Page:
Simply put, benefits and policies need to support the well-being of the whole person. That’s because unsupported and untreated mental illness can result in a host of downstream impacts for the organization:

  • Struggles to cope with generally unseen, but very real, illness distracts employees from being productive.
  • It’s debilitating to physical health and costly in medical claims. Optum Rx reports that 27% of specialty patients with multiple complex conditions also suffer from depression. Spring Health reports that employee mental health costs rise twice as fast as all other medical expenses, and employees with depression cost three times more.
  • It’s damaging to corporate culture when an organization’s approach to the issue is ambivalent or even punishing. A recent study found that 60% of employees say that they would feel more motivated and likely to recommend their company as a good place to work if their employer better supported mental health and well-being.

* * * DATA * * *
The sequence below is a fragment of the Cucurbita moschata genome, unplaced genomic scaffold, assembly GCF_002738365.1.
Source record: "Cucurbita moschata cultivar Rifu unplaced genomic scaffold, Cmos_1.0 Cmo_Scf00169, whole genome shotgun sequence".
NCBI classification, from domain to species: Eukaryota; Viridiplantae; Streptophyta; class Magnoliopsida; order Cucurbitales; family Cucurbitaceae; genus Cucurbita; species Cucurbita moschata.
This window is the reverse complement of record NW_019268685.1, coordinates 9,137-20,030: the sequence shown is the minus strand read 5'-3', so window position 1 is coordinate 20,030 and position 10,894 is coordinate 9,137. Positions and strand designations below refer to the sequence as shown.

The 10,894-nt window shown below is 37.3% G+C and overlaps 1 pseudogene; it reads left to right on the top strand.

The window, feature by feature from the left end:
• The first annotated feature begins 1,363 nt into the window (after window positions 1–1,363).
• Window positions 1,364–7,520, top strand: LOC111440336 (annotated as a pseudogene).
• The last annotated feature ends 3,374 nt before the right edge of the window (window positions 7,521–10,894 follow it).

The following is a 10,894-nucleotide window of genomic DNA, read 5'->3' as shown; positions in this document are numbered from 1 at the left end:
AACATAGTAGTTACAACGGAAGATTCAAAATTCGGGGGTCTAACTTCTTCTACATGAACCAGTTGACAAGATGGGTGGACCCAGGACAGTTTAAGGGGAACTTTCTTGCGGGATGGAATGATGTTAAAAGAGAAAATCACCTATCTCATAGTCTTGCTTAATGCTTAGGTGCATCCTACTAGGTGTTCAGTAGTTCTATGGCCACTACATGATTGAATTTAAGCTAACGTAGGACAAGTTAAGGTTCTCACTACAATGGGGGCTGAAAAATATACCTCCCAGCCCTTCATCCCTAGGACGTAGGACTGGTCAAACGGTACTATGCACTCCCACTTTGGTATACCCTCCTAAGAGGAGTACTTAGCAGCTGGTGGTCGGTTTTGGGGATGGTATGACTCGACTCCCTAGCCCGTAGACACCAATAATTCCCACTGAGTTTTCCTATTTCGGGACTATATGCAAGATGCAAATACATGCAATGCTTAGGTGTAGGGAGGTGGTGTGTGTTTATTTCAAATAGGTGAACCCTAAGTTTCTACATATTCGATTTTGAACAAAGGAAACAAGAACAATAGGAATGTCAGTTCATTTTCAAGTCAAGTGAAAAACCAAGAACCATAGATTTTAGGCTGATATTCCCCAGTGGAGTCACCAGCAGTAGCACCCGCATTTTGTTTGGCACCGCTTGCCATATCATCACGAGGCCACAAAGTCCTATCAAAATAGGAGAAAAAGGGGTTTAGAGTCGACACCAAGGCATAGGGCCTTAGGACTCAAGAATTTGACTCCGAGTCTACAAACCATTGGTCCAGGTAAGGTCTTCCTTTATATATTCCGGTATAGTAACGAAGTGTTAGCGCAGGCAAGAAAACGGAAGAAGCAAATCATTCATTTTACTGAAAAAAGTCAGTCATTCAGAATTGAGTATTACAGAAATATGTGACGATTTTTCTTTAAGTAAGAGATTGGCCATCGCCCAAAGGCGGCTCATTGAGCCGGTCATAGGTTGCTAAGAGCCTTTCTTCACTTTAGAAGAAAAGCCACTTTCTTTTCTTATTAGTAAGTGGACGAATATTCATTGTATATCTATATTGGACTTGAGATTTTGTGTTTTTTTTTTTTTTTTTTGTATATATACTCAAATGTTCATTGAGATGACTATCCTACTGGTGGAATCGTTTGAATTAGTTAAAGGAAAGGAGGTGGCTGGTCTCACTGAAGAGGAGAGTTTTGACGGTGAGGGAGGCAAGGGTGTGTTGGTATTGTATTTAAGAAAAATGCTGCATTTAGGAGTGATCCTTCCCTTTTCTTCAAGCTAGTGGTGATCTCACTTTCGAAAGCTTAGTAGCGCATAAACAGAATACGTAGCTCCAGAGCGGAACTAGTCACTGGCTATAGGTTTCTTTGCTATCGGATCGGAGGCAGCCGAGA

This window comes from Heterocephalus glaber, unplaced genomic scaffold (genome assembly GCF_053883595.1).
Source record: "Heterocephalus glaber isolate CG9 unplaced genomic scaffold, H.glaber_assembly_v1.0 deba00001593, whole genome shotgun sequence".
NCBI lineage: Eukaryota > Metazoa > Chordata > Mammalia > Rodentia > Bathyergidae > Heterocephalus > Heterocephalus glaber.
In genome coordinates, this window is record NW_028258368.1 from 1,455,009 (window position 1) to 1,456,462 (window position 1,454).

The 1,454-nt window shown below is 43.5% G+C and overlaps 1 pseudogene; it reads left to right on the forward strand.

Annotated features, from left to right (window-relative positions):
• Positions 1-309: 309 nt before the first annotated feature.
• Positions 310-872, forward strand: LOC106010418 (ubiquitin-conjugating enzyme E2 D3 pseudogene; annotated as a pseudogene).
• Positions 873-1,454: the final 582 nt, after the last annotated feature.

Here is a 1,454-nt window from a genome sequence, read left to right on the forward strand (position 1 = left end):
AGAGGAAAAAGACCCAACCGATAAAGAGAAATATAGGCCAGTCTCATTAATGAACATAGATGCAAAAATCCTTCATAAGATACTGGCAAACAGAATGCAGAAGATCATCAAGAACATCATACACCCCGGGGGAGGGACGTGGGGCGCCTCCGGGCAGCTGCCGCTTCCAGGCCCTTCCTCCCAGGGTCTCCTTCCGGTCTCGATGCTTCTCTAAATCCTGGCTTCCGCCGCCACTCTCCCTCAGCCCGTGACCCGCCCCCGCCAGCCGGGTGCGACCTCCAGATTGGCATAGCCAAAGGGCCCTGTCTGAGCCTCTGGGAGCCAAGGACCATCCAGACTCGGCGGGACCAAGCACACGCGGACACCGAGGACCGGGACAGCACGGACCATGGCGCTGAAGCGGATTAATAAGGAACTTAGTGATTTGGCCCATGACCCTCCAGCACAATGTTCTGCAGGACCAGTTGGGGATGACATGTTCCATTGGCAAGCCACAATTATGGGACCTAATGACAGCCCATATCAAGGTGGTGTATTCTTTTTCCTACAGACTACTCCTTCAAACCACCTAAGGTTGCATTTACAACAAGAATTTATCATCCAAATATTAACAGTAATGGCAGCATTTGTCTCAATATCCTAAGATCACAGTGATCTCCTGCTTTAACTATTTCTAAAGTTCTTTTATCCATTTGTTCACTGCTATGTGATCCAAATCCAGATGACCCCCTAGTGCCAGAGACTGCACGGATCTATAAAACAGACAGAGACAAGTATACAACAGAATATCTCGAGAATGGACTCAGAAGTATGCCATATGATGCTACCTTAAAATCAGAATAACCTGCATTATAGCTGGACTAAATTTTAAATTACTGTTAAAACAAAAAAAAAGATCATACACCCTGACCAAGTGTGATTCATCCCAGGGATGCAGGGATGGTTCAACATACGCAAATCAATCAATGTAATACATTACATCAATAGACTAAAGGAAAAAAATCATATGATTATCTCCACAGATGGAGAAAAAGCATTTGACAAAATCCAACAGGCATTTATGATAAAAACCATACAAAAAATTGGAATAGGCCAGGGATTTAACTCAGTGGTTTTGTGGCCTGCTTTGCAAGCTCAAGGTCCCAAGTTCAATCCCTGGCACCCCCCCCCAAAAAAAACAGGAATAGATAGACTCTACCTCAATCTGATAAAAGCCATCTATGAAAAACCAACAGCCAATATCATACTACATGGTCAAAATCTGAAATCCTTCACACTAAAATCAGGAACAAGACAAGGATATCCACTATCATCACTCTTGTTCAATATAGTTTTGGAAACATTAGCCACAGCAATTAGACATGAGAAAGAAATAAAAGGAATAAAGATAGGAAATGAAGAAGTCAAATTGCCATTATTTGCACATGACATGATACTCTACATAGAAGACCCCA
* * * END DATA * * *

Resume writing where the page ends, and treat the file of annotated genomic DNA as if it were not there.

• It deteriorates the employee’s quality of life. 

Employers need to be supportive

Employers who “get it” know they need to step up mental health support for their workforce. Initiatives range from parity in medical benefits coverage to stigma reduction campaigns that make it okay to talk to others and to ask for help. “It’s okay” is a message some employers send literally, with education to help co-workers and managers be open and supportive about the topic, so affected employees become more willing to learn about and use available counseling and related resources.